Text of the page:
Raka, by nature is a reflection of Nanda. Her arrival in no way interferes with Nanda’s lifestyle. And since things don’t go the way Nanda expects them to, she feels drawn to Raka. A part of her wants to know her better for they seem a little too alike to her. She too finds solace in walking the woods and comes back before the sun sets.
Amidst everything so awkward, enters Ila Das, a NGO worker, a chatterbox of a woman coming to visit her friend after long. Her presence because of her nature however is not completely appreciated by both Nanda and Raka who consider her arrival as sheer interference into their lifestyle. She came over to spend the entire day and both Raka and Nanda begin to open up. And one night after Ila is gone, Nanda receives a phone call. And that phone call serves a perfect end to this mesmerizing tale.
As a reader I kept thinking of Nanda and Raka as the protagonists and sidelined Ila more because of her late arrival than because of her overfriendly nature. Of course no one would have thought to the tragic end. I mean I bet Anita Desai would have grinned to herself thinking “you didn’t see that coming, did you?” The initial part of the story of course combines the essence of solitude and womanhood but the end comes as a shocker! I’ve always loved Desai as a story teller. She makes me feel every emotion with her writing. I saw a pride in Nanda when the book began. As I went on, I realised how hollow she felt and how she tried to shield herself from the world. Later I saw Raka doing the same. I saw Nanda connect to Raka on a very soulful level. I saw Ila trying to break the barriers between both of them. And before I knew I had devoured the whole book.
Desai, her work, she leaves me agape, wanting for a little more.


The Child In Me, Ian McEwan


My Review-



Stephens Lewis is a successful writer leading the life of a householder with a three year old daughter Kate and wife, Julia. His life is simple yet joyous until one day Kate gets lost in a supermarket. What follows is the usual search for Kate. However with time the parents begin to realise that Kate is not coming back. Consequently the marriage begins to fall apart and the story begins to investigate the mind of the protagonist, Stephen Lewis and his relationships with his wife, his parents, his friend Drake and his friend’s wife. Soon after the relationship with his wife has begun to corrode, he embarks on frequent journeys to his past when he was a child.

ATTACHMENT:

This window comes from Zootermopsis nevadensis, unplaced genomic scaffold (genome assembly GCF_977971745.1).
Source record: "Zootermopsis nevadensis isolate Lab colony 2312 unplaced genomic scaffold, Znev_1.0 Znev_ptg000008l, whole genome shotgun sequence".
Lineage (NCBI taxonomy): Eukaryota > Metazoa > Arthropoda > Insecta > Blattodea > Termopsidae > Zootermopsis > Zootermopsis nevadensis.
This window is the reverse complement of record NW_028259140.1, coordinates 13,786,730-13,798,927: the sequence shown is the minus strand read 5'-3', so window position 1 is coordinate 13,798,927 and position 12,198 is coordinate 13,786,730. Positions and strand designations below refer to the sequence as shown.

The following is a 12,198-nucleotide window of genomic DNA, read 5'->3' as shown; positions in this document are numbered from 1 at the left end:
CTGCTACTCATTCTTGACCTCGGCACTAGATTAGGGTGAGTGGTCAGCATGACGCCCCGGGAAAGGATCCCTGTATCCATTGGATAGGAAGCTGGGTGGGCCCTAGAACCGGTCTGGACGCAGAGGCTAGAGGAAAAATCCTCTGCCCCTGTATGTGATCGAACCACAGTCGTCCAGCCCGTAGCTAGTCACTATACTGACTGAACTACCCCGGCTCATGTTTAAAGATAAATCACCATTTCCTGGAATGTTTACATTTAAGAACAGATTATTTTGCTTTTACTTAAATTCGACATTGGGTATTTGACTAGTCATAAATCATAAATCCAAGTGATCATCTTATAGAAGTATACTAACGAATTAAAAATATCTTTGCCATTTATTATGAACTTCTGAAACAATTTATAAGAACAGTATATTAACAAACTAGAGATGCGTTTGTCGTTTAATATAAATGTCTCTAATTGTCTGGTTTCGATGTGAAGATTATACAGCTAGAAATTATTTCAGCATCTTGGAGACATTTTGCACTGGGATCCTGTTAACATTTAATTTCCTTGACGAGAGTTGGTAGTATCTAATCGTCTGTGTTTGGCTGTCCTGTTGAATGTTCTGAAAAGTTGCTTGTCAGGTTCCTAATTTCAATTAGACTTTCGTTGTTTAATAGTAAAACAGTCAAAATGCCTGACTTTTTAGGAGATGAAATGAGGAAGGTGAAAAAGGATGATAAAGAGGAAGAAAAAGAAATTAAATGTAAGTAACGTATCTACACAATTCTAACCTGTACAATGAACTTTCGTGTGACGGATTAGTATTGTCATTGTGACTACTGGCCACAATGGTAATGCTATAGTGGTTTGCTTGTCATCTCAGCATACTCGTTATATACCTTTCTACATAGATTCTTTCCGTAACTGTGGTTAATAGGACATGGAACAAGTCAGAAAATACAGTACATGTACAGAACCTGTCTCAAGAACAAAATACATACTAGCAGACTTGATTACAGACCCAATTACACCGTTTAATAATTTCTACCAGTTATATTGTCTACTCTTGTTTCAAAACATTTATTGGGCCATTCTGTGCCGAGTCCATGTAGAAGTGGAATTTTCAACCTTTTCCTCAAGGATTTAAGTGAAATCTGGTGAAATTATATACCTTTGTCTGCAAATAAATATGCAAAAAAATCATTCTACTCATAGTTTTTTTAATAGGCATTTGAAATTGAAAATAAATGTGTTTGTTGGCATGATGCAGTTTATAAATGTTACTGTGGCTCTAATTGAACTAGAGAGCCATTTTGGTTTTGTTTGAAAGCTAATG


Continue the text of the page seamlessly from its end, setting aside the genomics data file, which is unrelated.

The Child In Time lets loose a world where contrary to the common belief a man too is affected by the happenings around him. It reveals the sensitive facet of male species which quite often is ignored and considered non-existent. His guilt for being responsible for his daughter gets kidnapped and his loosening tie with his wife is quite evident. His memories of a childhood so serene float by and he realizes that he hasn’t lived it enough. His friend Drake on the other hand is living a story in his mind, the one of a carefree kid where he merrily spent his childhood without having a single thought about growing up and taking responsibilities, unlike the childhood he had.
The book emphasizes only on men and how things happening around them go on to affect their psyche. The book doesn’t belong to a particular genre. There is a lot of drama, a little bit of mystery and lots of sensitive thinking that goes into the writing. The language used is subtle and yet shakes you up vigorously from within. It reflects on a man as a whole, demarcating the changes in his life and his from one stage to another. As a kid, Stephens was a happy go lucky; when he grew up to be a man he made sure he was loving and tender towards the love of his life and as a father he wanted to be responsible and adorable; all of which he definitely was. But there was this one step that went wrong and his world turns topsy-turvy.